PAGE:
Changes in healthcare can get a
tad confusing, so it is good to know what is required and what isn't. For example,
did you know there's a new law that makes selling unnecessary “marketplace”
coverage to seniors on Medicare illegal?
Kaiser Health News recently addressed this concern in an article
titled “Selling Marketplace Plans To Medicare
Beneficiaries Will Be Illegal.”
The Problem: Medicare Part A is free
for most beneficiaries and goes toward hospitalization and limited nursing home
care. Since this fulfills the insurance requirements set by law, those on
Medicare generally do not need any additional coverage. For 20 years or so, it has been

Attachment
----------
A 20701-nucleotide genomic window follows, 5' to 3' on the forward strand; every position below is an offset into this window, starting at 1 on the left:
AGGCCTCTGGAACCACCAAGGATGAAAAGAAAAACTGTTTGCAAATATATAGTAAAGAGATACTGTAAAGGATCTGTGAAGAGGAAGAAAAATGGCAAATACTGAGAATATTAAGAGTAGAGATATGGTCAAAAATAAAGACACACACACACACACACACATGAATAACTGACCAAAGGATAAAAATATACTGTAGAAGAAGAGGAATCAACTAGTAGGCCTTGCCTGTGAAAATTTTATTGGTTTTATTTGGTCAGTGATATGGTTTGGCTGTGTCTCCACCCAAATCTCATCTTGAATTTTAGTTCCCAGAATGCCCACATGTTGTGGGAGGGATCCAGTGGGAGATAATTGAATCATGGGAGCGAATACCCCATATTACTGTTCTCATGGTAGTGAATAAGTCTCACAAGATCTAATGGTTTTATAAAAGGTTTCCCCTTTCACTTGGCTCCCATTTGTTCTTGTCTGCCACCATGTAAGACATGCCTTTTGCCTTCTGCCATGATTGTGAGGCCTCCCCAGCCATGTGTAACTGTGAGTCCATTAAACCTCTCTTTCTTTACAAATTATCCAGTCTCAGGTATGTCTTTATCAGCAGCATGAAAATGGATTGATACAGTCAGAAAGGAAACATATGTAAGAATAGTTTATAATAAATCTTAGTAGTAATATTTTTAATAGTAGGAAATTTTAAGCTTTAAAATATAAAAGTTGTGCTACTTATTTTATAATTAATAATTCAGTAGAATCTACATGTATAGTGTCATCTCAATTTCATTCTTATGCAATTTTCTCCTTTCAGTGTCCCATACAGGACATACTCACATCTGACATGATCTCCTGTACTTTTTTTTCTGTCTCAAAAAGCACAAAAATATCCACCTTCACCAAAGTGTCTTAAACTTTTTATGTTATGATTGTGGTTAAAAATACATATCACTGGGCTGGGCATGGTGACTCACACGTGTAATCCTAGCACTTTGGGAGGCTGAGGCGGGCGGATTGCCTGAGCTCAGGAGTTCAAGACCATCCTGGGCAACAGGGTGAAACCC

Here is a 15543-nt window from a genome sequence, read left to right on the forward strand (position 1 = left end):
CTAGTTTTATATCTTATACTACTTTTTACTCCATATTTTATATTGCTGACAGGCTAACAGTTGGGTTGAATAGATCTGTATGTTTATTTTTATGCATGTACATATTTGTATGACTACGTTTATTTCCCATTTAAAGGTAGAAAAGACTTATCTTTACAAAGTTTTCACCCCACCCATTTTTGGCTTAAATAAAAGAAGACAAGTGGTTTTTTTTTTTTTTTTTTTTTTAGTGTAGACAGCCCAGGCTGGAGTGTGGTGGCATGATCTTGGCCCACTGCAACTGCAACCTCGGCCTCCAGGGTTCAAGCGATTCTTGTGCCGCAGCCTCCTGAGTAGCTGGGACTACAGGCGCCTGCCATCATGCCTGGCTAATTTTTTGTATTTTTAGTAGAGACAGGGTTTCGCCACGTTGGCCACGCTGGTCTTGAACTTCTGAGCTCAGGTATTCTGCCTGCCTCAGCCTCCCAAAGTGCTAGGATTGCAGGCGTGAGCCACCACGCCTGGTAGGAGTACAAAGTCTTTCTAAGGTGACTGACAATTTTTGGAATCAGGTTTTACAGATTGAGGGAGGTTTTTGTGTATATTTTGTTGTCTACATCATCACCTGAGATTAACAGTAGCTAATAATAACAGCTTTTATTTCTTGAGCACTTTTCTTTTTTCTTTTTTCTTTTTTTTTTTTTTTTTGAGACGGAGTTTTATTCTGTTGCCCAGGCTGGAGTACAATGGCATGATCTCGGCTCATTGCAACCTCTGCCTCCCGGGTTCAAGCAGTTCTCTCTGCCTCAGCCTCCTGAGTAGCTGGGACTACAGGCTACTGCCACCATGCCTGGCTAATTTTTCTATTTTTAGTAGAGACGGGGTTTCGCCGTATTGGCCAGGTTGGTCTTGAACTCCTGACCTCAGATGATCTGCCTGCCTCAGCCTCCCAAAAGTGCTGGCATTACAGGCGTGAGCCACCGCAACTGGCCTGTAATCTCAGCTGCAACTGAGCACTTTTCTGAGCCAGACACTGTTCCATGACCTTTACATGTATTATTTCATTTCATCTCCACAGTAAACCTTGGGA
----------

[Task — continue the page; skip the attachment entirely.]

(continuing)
illegal for private insurers to try and sell their plans to individuals known
to be Medicare recipients. This is the result of an effort to keep insurers
from taking undue advantage of folks who might not know better.
Of course, Medicare recipients
are not prevented from purchasing marketplace coverage, which is part of the
The Medicare enrollment period
starts next month and runs from October 15 to December 7. Coincidentally, the
first healthcare marketplaces (the “exchanges”) will also start selling online
next month with the requirement for such plans to become effective as of the
beginning of 2014.
Seniors need to know the
difference between Medicare “enrollment” and marketplace purchasing.
Unfortunately, the timing of the two is not helping matters.
Bottom line: Medicare recipients
should not buy on the marketplace what they get by enrollment in Medicare. Hopefully, the legal penalties will scare off those insurance sellers
who might try to make a few extra bucks selling unneeded coverage.